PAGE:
TWO YEARS AGO, Telfair’s Erin Dunn and Rachel Reese visited Lisa D. Watson’s home for one of their #art912 studio tours. They were met with a mini scale model of the Jepson Center, complete with tiny renditions of Watson’s paintings stuck onto the walls with Velcro.
“They were like, ‘Oh, my God, you built a model,’” Watson recalls with a shrug. “I’m a designer and a space planner, so if I have a little room, I want to build a model.”
That model turned out to be “Avanguardia,” Watson’s solo exhibition that opens Nov. 17 at the Jepson.
“When they first told me, I reread the emails twenty times and thought, ‘Oh, God, Erin made a mistake,’” Watson laughs.
The selection was no mistake. “Avanguardia” is a powerful narrative exhibition of large-scale wood paintings that show Watson’s passion for the environment. While Watson has her own storyline in mind, she wants viewers to come up with their own meaning.
“I want people to walk through the hall, come back out, and hopefully feel positive,” Watson says, “because there’s a lot of negative crap going on right now. Even though I’m extremely concerned with the environment, I still have a lot of hope.”
Watson has been an artist/activist in our community for years and may be best known for her efforts with Span the Gap, the initiative to change the name of the Talmadge Bridge to something more inclusive.
She notes that she’s always been fascinated by bridges and their artistry.
“I love painting bridges, and I really respect the engineering that goes into making a bridge,” she explains. “But that said, I love animals. I like bridges, I love animals.”
“Avanguardia” follows two deer, a mother and baby, as they attempt to navigate an increasingly man-made world. She wanted to incorporate animals into the exhibition, but it took her a while to decide which one.
“I went through a lot of animals,” Watson chuckles. “Like, what are the animals I see? I was in Tennessee and I could not believe how many deer [there were]. Every mile, they were right on the freeway.”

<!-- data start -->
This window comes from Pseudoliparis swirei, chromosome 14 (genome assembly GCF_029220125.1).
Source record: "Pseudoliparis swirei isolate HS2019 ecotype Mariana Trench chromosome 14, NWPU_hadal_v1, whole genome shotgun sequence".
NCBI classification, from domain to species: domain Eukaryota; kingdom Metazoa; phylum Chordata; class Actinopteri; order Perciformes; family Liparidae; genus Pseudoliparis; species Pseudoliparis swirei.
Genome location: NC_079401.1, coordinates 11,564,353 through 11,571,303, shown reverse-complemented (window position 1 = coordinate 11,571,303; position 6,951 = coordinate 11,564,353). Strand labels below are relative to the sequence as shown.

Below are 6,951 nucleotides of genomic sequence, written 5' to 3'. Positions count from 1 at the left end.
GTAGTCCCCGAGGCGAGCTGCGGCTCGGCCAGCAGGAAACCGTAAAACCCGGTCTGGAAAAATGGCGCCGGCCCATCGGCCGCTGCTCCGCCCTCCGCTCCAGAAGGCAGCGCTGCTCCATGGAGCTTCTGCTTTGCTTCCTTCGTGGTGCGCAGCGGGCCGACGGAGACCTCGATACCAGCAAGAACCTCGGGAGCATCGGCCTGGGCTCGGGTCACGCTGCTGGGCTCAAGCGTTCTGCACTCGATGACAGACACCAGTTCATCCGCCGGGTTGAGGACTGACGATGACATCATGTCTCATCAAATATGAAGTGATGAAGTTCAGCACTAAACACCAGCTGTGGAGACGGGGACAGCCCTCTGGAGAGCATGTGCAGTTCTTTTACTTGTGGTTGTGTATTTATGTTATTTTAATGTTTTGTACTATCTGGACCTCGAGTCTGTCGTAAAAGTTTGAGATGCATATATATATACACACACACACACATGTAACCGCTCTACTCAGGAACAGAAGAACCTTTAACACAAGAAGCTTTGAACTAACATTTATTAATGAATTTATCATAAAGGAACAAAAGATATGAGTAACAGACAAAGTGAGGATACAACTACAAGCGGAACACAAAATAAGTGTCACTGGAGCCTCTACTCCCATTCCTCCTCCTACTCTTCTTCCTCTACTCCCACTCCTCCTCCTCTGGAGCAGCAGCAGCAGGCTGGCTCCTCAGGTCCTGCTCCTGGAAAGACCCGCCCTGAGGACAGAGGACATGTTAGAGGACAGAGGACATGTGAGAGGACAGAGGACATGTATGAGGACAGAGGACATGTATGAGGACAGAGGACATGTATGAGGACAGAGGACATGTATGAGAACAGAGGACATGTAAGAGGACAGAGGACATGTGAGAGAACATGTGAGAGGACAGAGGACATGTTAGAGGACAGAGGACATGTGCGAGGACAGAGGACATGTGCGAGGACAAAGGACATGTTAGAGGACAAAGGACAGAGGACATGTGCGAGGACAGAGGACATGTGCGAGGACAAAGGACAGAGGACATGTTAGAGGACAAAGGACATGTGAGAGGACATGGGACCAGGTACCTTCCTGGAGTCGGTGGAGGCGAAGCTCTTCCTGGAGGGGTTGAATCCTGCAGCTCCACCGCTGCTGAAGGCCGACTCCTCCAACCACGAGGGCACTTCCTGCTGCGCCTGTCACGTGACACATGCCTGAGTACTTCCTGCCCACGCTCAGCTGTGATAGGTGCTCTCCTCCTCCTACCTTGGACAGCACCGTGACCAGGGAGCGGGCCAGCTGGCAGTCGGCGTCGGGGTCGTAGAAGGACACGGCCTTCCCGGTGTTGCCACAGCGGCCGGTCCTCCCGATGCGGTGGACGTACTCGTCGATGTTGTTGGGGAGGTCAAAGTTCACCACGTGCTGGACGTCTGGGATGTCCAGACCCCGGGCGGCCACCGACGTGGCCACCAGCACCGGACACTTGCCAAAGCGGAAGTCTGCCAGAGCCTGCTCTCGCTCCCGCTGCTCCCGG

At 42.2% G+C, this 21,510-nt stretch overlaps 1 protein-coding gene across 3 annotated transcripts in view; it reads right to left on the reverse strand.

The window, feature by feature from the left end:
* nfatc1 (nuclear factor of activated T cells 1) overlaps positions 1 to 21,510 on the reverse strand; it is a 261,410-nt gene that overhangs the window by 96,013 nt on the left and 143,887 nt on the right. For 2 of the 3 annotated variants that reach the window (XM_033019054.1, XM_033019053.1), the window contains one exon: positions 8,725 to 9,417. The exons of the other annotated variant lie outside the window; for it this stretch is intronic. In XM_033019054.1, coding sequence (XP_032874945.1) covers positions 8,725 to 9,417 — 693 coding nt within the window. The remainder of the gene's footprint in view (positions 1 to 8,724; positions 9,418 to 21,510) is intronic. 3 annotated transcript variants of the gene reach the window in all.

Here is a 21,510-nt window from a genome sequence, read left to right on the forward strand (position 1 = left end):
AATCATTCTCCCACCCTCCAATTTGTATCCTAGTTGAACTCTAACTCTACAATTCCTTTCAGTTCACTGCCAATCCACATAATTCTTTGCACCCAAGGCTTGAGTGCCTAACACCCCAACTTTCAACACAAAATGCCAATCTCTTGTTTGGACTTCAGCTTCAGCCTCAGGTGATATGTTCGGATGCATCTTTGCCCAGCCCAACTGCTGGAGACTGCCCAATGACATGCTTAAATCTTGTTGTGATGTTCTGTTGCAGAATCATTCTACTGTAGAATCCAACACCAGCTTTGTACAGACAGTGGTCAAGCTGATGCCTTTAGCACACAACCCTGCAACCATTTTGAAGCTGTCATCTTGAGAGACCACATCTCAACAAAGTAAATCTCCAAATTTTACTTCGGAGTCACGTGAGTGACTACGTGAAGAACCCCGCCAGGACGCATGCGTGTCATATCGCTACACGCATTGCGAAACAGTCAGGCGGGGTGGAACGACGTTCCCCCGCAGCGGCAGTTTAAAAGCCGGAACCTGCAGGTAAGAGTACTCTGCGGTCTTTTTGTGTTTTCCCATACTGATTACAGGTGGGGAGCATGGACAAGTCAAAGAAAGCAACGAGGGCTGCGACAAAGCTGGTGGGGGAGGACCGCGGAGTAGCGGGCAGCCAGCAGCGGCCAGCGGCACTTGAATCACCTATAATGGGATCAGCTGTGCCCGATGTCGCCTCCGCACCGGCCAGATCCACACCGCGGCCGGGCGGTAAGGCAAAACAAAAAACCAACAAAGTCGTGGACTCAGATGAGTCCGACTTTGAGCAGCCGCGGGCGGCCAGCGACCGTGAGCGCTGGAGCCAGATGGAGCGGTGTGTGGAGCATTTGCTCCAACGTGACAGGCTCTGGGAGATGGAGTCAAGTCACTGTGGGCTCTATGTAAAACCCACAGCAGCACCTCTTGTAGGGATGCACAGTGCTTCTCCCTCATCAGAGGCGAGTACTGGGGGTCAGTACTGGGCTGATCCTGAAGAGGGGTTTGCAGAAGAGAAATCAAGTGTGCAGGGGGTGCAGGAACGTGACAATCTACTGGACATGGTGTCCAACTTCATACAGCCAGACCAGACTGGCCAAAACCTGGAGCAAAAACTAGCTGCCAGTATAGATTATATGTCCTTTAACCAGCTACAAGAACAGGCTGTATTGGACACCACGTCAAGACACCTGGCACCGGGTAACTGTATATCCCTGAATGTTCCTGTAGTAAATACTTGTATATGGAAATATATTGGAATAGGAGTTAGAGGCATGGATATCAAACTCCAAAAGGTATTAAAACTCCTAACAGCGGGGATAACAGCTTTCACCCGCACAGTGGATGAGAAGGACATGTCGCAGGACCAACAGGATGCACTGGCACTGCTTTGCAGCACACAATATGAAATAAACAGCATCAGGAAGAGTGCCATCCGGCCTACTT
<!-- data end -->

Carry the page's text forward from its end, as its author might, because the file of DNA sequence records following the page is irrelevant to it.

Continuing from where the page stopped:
Watson also notes the similarities between deer and humans, like a strong maternal bond and the tendency of fathers to leave.
“I asked [my husband] Don, ‘Is it weird that I want people to walk through here and go, ‘Aww?’ Is that cheesy for the art world?” Watson wonders. “I really wanted some kind of emotion, for people to think about what we’re doing.”
Above all, that’s Watson’s takeaway: think about our impact. That attitude carries over into her creative process, since all the materials she uses are recycled. In her studio, she has a rack full of salvaged scraps, from helium balloons to security envelopes.
“Everything is made from things that would have been thrown away,” she notes.
Watson’s passion for recycling began when she was a college freshman working at Kinko’s and saw her coworker carrying a huge bag of paper out of the store. He was responsible for recycling the paper and had to drive it to the recycling center himself.
“I go, ‘Can I come?’” Watson recalls. “I wanted to go to the recycling center. It fucking changed my world.”
Today, Watson paints on wood that husband Don brings back from his job at Bella Terra Interior Solutions. Watson cuts the bigger pieces with a jigsaw, but for a more finite cut, Don uses the CNC (computer numerical control) machine at work.
While working with reclaimed materials is more sustainable, it’s also more limiting.
“Because I have to choose the material, I have to base the artwork on the material I have,” Watson explains. “As much as I loved Katherine Sandoz’s show at Location, I don’t have that repetitive size because I can’t go buy canvases. It limits me, but it pushes me.”
“Avanguardia” is a push in the right direction for Watson.
“It’s so colorful, a little more colorful than I’m used to,” she reflects. “I don’t know what is coming out of me.”